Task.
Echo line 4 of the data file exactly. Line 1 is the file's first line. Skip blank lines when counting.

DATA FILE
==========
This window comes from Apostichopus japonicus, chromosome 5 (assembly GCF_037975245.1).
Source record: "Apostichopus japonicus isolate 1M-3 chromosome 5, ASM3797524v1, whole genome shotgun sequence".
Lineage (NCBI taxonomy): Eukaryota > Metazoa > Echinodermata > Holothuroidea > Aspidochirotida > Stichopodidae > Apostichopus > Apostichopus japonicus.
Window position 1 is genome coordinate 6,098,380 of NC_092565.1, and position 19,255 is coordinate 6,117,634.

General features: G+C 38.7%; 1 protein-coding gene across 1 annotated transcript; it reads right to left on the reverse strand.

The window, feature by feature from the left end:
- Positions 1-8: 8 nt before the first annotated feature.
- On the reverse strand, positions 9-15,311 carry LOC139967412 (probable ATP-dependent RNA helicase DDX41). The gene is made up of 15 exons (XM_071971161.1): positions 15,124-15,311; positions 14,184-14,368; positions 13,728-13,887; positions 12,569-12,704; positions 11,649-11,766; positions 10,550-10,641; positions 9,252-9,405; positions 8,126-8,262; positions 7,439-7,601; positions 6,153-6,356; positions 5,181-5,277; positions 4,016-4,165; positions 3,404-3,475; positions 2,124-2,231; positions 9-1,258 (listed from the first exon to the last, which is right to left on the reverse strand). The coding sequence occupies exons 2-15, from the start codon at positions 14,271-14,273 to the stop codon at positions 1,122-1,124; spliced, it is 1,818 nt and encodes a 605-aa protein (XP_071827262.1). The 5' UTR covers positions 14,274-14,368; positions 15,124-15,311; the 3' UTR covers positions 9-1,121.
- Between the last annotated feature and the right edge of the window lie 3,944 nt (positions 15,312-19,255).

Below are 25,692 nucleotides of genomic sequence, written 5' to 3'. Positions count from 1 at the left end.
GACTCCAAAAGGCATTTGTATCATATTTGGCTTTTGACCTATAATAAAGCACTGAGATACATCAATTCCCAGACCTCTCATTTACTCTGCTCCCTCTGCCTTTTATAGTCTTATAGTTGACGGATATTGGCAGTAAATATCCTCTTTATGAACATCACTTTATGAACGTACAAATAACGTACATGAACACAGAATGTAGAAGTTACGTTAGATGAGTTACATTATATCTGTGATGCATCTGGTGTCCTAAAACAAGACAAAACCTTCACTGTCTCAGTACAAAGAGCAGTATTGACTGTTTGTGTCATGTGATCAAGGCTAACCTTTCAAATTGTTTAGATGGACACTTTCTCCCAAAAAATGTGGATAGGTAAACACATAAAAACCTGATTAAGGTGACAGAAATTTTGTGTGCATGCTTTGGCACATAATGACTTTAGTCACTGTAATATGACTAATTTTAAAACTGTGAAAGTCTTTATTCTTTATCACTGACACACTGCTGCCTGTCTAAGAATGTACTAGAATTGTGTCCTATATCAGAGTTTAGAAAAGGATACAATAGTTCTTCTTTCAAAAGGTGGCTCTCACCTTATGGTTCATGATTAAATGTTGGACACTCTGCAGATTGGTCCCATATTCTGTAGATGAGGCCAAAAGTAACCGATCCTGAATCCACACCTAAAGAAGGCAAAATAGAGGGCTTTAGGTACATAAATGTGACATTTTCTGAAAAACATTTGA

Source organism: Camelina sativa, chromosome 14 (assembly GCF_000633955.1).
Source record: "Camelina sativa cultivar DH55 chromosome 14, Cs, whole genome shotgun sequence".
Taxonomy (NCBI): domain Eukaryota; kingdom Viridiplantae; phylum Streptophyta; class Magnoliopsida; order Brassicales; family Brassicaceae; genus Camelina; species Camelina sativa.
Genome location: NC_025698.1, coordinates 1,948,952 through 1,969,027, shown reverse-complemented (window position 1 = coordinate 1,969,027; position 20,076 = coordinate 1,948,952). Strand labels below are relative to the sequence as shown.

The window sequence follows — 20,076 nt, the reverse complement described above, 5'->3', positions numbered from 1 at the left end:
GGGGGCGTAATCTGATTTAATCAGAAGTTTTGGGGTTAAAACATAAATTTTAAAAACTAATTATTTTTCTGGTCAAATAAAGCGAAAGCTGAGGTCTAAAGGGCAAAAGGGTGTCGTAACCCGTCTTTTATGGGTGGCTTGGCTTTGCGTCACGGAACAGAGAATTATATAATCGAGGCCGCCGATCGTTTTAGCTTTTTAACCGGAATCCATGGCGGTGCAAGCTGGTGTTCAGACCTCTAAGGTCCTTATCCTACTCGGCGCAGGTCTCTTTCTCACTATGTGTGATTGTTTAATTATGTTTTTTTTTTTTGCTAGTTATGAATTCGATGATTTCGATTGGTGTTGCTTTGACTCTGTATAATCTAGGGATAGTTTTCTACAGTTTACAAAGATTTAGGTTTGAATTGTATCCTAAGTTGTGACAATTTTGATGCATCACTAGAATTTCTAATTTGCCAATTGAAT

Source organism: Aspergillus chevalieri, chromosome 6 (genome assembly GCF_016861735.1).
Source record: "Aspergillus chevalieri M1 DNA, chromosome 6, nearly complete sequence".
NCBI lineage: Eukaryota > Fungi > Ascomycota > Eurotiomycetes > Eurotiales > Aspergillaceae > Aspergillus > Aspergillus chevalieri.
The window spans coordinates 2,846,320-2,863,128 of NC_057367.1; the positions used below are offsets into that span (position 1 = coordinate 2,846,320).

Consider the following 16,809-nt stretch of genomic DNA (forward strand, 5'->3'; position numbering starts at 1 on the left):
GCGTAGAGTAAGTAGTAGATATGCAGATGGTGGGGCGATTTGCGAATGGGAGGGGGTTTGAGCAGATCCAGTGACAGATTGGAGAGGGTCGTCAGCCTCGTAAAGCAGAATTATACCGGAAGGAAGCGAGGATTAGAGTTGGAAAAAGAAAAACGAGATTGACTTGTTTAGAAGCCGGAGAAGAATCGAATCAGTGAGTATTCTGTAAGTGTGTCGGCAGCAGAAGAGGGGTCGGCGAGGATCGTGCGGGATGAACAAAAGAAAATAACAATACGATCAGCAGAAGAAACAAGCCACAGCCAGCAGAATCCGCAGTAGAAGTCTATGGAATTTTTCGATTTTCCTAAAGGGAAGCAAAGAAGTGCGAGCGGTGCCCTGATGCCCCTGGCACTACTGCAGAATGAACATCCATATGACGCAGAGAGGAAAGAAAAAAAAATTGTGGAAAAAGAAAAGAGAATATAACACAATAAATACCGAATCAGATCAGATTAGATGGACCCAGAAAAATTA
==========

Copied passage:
Window position 1 is genome coordinate 6,098,380 of NC_092565.1, and position 19,255 is coordinate 6,117,634.